The year is 1968. The world was already switching to color television. Israel, however, had just had its first broadcast in black and white, even though they could afford color broadcast, because their authorities believed that “color broadcast was a frivolous expense that should best be avoided.”
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Television came to Israel under a shroud of doubts and apprehension. The state founding fathers perceived television as a threat; they feared it would change the political, social and cultural characteristics of the young state. They felt that television broadcasts would put unnecessary economic pressure upon the state, and the mass buying of television sets would be an economic burden upon the population as well. Television, they argued, was a luxury that suited only wealthy and economically settled states.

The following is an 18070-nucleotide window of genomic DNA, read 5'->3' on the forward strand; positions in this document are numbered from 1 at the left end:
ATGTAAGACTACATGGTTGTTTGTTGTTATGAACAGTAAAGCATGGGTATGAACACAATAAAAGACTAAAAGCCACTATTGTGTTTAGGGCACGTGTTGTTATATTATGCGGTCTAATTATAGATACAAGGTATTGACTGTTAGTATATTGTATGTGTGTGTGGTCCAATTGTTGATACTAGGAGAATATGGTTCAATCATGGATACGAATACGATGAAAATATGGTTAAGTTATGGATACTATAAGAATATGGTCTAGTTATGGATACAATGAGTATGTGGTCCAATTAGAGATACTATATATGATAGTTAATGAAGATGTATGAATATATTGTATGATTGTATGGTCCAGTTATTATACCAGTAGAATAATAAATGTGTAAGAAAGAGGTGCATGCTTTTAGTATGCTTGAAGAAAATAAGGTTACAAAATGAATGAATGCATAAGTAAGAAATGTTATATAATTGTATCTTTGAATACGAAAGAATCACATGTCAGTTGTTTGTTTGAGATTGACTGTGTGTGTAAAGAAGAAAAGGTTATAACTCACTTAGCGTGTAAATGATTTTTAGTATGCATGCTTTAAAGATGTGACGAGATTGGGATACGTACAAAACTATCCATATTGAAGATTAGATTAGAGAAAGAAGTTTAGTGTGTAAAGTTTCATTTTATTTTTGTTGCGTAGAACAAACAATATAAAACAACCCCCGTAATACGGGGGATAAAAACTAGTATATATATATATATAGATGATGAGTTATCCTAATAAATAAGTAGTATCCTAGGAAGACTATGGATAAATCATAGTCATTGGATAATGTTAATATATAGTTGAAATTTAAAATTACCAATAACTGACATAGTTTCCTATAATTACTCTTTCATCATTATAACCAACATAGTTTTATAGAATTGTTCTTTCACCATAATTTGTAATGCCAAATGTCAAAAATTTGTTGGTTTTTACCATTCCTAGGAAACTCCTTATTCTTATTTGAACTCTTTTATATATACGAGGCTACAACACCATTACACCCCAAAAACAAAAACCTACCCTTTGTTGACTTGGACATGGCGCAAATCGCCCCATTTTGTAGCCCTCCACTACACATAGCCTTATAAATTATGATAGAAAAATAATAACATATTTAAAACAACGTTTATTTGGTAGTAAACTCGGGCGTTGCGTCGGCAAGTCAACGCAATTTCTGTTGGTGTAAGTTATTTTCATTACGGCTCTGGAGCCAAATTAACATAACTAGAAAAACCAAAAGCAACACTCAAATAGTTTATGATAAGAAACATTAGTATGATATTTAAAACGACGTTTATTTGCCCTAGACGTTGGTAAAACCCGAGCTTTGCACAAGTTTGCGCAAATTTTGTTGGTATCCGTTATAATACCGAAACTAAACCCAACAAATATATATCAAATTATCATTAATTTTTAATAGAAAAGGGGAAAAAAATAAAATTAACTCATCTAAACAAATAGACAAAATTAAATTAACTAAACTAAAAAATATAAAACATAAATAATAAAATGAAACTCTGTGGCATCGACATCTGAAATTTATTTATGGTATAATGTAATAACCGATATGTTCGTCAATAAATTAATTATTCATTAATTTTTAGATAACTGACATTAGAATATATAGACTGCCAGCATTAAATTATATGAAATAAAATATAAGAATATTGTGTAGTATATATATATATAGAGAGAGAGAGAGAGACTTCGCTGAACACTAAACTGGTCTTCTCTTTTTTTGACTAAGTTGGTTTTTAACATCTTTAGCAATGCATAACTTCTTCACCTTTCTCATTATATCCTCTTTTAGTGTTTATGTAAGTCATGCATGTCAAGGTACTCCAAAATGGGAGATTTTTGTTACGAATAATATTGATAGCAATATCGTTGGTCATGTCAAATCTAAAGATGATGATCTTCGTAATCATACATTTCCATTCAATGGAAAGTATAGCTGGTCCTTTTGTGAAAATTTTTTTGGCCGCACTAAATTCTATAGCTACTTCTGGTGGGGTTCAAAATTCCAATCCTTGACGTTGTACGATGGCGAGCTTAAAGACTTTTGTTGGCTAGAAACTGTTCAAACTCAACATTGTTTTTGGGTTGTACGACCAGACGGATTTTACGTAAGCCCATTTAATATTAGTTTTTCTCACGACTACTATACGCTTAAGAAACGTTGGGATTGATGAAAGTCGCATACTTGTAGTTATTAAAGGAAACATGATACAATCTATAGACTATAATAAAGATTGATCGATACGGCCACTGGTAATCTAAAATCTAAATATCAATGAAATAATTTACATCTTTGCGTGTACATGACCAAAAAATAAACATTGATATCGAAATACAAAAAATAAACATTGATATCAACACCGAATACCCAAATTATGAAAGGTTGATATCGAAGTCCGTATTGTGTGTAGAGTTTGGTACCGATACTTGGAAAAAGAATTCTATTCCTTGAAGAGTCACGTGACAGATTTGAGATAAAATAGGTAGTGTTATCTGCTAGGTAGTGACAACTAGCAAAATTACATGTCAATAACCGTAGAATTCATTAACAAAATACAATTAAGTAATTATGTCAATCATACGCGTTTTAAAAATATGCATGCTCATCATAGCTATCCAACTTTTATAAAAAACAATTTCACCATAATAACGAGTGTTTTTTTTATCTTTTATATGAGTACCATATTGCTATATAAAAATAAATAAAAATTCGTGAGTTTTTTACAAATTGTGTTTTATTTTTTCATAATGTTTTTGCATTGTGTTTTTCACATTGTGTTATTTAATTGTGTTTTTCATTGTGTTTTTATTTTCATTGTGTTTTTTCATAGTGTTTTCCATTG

The government also feared that television and western shows would dilute Hebrew culture and change people’s political views. Furthermore, television would reduce the amount of time people spent reading, going to the theater, and participating in social activities, thereby threatening traditional norms and family life.
It was only in 1967, during its the Arab-Israeli war, that the need for the television was recognized, and a year later, on May 2, 1968, the first public broadcast was launched by the Israeli Broadcasting Authority. However,…
Although the Israeli Broadcasting Authority (IBA) did invest in color equipment, political pressure forced them to broadcast in back and white. When Israeli television started buying the rights to many American and British TV series and movies that were filmed in color, the government ordered the broadcasting authority to erase the color information from the signal so that receivers displayed back and white images.
It would take over a decade before color broadcast became regular in Israel.
Learn more about this period in Israel over at Amusing Planet.
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